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The plant’s perspective on supplemental lights

With more and more growers growing through the winter months, we wondered what effect the lights have on the crops. One ‘expert’ gave us the scoop.

September 26, 2017  By Dr. Mohyuddin Mirza

October 2017 – Growing vegetable crops in winter in Canada is now an established practice in the sense that we know how many lights should be installed and how much light can be delivered to plants. Good information is available on a number of micromoles needed for leafy and fruiting crops and what is a good Daily Light Integral (DLI). With the arrival of LED lights we heard the term “top lights” and “inter-light.”

I still see crop management problems during winter months and they are primarily related to us not thinking about the plants enough when lighting is applied.

Light spectrum: In plain language, whenever I think about sunlight, I think about a young boy – that is me – sitting on a jute rug on the dusty ground under a tree and a teacher trying to explain sunlight to the class.


After being convinced that we students were not going to remember that light consists of different spectra and wavelengths, he made us memorize VIBGOYR. It was a fancy word not found in the dictionary and we memorized it quickly. Then we memorized V for violet, I for indigo, B for blue, G for green, O for orange, Y for yellow and R for red. So that is it. This VIBGOYR is stuck with me.

Then the teacher asked us why we were sitting under this tree. Our answer was that the tree provides shade and shelter from the sun. Now I understand better the role of green chlorophyll in plants.

Here are the corresponding wavelengths for the colours: See colour chart

From a plant viewpoint, blue and red spectra are the two most important for photosynthesis and some other functions. The contribution of other spectra like green, UVa and UVb are slowly being investigated.

Here is an example of how plants react to blue light. (Blue Light 400-500 nm)

  • Better penetration in leaf tissue.
  • Stomatal regulation.
  • Provide shorter internodes.
  • Thicker and darker leaves.
  • Increased root mass.
  • Flower induction.

Red and far-red also have important functions. The bottom line is when growers use lights they should know the spectrum, the intensity in micromoles, and the DLI. The most important fact is that in a greenhouse the light is called “Supplemental.” And this is supplemental to natural light available.

Growers should know about joules as well. Most greenhouse computers will give readings in joules and watts. Joules trigger irrigation, while watts are used for turning the lights on and off and for screens.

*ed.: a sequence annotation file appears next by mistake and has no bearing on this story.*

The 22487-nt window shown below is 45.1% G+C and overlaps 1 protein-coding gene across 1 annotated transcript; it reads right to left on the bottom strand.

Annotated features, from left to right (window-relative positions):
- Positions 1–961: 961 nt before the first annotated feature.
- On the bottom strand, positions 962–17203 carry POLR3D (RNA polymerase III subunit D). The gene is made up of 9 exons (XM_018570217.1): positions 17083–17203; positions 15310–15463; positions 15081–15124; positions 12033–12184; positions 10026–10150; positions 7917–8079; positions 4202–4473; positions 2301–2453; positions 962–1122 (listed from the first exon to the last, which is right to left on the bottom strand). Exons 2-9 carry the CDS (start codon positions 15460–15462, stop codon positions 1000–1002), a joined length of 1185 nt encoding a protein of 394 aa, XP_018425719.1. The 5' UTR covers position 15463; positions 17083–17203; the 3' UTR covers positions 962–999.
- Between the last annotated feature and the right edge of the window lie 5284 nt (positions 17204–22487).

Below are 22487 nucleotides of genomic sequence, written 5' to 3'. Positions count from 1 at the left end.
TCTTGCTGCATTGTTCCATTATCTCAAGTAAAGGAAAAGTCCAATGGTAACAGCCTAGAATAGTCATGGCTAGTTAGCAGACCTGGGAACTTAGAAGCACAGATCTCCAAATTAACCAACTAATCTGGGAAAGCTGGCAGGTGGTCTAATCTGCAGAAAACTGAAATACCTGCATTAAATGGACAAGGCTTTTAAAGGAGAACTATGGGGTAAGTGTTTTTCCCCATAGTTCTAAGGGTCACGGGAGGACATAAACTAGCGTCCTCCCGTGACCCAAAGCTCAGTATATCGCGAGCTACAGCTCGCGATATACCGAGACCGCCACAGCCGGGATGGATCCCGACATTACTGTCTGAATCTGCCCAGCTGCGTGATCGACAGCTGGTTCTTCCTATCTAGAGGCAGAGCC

The plant’s perspective when to turn the lights on: Once the supplemental lights are installed then growers have other perspectives in mind. Power is expensive and now with added costs like higher minimum wages, overtime payments and increased costs of labour and inputs, growers want to use lights when it costs less.

For example, growers prefer to turn lights on around 1 a.m. when the power rate is the lowest.

Here is the problem with this approach and this is not a “small” problem. Plants get totally confused and ask the question, what are you doing?

Lights are turned on at 1 a.m. and Vapor Pressure Deficit (VPD) is very low. VPD is measured in millibars or grams of moisture per cubic metre of air. The VPD generally is around less than one gram, which means it is very humid and the plant is not transpiring. Screens are open to save heat.

What we are doing by turning the lights on is sending a signal to plants to open their stomata and start “working.” Yet the plant is saying, “OK, you are not doing me any favours. I cannot start working because I cannot transpire. And if I cannot transpire, and you start irrigating my roots there will be more trouble for me and for you. For me it is pain in every cell. My roots are telling me that they have to get rid of water at 1 a.m. and the leaves are saying, sorry my stomata are not open!

“My entire world goes haywire because my cells started bursting with the root pressure created by not understanding my physiology. I am designed to take up water from roots loaded with all the nutrients and then I retain them in my cells and let the water go into the air.

“However, the VPD was very low at the time you decided to turn the lights on because the price of electricity was cheaper. Once my cells are burst, then my chronic enemy, the dreaded powdery mildew, is waiting there to come and those good foods I made for a different purpose are now used by my enemy.

“Even the fruit I made for you is no good because it started turning yellow and consumers don’t like it. My leaves can become loaded with powdery mildew and Cucumber Green Mottle Mosaic Virus (CGMMV) can attack me. In case if you want to know the name of this disease of cell bursting, it is called edema. This is the same thing when your feet are swollen and kidneys are not removing water from your body. This is how my tomato leaves looked like with edema in winter (photo at right).

“So, I would humbly request you don’t turn the lights on until the VPD is at least three grams/m3 of air. I know your arguments as well. Oh, it is very cold, you say, and you have to keep my vents closed and use the energy screen. You can always start giving me light in different ways as well. You can start giving me supplemental light an hour before sunset and continue for few hours or start before sunrise.”

Winter is coming and by early
October growers start using supplemental lights. Please pay attention to the needs of the plants you are growing. Read the plants carefully and make adjustments accordingly.

Dr. Mohyuddin Mirza is an industry consultant,

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